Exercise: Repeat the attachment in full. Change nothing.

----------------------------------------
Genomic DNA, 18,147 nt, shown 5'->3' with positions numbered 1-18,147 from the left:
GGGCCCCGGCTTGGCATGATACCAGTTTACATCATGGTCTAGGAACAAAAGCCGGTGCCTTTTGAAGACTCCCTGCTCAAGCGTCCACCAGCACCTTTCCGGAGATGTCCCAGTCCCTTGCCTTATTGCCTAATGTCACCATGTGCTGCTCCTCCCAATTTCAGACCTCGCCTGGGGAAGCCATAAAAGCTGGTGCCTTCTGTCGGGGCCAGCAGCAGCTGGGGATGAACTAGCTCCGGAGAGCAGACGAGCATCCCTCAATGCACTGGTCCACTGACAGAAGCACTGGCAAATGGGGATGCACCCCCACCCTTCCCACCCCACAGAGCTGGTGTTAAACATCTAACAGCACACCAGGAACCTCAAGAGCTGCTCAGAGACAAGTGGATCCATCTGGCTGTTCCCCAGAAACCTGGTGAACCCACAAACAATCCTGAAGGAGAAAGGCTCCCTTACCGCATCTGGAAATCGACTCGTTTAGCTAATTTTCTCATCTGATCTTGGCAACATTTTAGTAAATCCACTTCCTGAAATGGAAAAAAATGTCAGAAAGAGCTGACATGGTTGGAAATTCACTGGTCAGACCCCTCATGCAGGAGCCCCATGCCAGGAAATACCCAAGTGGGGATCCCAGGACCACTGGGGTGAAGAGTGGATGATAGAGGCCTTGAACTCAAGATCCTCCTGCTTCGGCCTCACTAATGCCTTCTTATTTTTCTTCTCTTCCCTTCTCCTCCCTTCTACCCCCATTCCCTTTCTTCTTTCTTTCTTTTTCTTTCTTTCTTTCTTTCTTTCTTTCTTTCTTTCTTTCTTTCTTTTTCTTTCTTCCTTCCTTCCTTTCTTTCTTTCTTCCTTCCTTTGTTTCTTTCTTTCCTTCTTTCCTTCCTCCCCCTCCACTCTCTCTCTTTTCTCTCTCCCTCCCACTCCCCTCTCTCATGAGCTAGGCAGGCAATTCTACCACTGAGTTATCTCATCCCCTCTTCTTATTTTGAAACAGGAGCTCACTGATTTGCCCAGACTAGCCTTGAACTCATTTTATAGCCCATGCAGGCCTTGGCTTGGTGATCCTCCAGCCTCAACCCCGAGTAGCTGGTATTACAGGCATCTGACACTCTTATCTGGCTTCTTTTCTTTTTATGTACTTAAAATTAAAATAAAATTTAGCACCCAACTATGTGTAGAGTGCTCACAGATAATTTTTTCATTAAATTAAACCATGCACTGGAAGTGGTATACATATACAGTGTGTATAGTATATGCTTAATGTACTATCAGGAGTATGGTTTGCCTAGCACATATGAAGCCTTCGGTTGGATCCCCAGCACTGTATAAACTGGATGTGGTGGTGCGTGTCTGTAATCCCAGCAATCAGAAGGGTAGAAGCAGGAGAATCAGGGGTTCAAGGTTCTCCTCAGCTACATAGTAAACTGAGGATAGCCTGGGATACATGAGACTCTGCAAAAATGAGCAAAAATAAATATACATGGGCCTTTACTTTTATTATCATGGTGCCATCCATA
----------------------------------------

Genomic DNA, 18,147 nt, shown 5'->3' with positions numbered 1-18,147 from the left:
GGGCCCCGGCTTGGCATGATACCAGTTTACATCATGGTCTAGGAACAAAAGCCGGTGCCTTTTGAAGACTCCCTGCTCAAGCGTCCACCAGCACCTTTCCGGAGATGTCCCAGTCCCTTGCCTTATTGCCTAATGTCACCATGTGCTGCTCCTCCCAATTTCAGACCTCGCCTGGGGAAGCCATAAAAGCTGGTGCCTTCTGTCGGGGCCAGCAGCAGCTGGGGATGAACTAGCTCCGGAGAGCAGACGAGCATCCCTCAATGCACTGGTCCACTGACAGAAGCACTGGCAAATGGGGATGCACCCCCACCCTTCCCACCCCACAGAGCTGGTGTTAAACATCTAACAGCACACCAGGAACCTCAAGAGCTGCTCAGAGACAAGTGGATCCATCTGGCTGTTCCCCAGAAACCTGGTGAACCCACAAACAATCCTGAAGGAGAAAGGCTCCCTTACCGCATCTGGAAATCGACTCGTTTAGCTAATTTTCTCATCTGATCTTGGCAACATTTTAGTAAATCCACTTCCTGAAATGGAAAAAAATGTCAGAAAGAGCTGACATGGTTGGAAATTCACTGGTCAGACCCCTCATGCAGGAGCCCCATGCCAGGAAATACCCAAGTGGGGATCCCAGGACCACTGGGGTGAAGAGTGGATGATAGAGGCCTTGAACTCAAGATCCTCCTGCTTCGGCCTCACTAATGCCTTCTTATTTTTCTTCTCTTCCCTTCTCCTCCCTTCTACCCCCATTCCCTTTCTTCTTTCTTTCTTTTTCTTTCTTTCTTTCTTTCTTTCTTTCTTTCTTTCTTTCTTTCTTTTTCTTTCTTCCTTCCTTCCTTTCTTTCTTTCTTCCTTCCTTTGTTTCTTTCTTTCCTTCTTTCCTTCCTCCCCCTCCACTCTCTCTCTTTTCTCTCTCCCTCCCACTCCCCTCTCTCATGAGCTAGGCAGGCAATTCTACCACTGAGTTATCTCATCCCCTCTTCTTATTTTGAAACAGGAGCTCACTGATTTGCCCAGACTAGCCTTGAACTCATTTTATAGCCCATGCAGGCCTTGGCTTGGTGATCCTCCAGCCTCAACCCCGAGTAGCTGGTATTACAGGCATCTGACACTCTTATCTGGCTTCTTTTCTTTTTATGTACTTAAAATTAAAATAAAATTTAGCACCCAACTATGTGTAGAGTGCTCACAGATAATTTTTTCATTAAATTAAACCATGCACTGGAAGTGGTATACATATACAGTGTGTATAGTATATGCTTAATGTACTATCAGGAGTATGGTTTGCCTAGCACATATGAAGCCTTCGGTTGGATCCCCAGCACTGTATAAACTGGATGTGGTGGTGCGTGTCTGTAATCCCAGCAATCAGAAGGGTAGAAGCAGGAGAATCAGGGGTTCAAGGTTCTCCTCAGCTACATAGTAAACTGAGGATAGCCTGGGATACATGAGACTCTGCAAAAATGAGCAAAAATAAATATACATGGGCCTTTACTTTTATTATCATGGTGCCATCCATA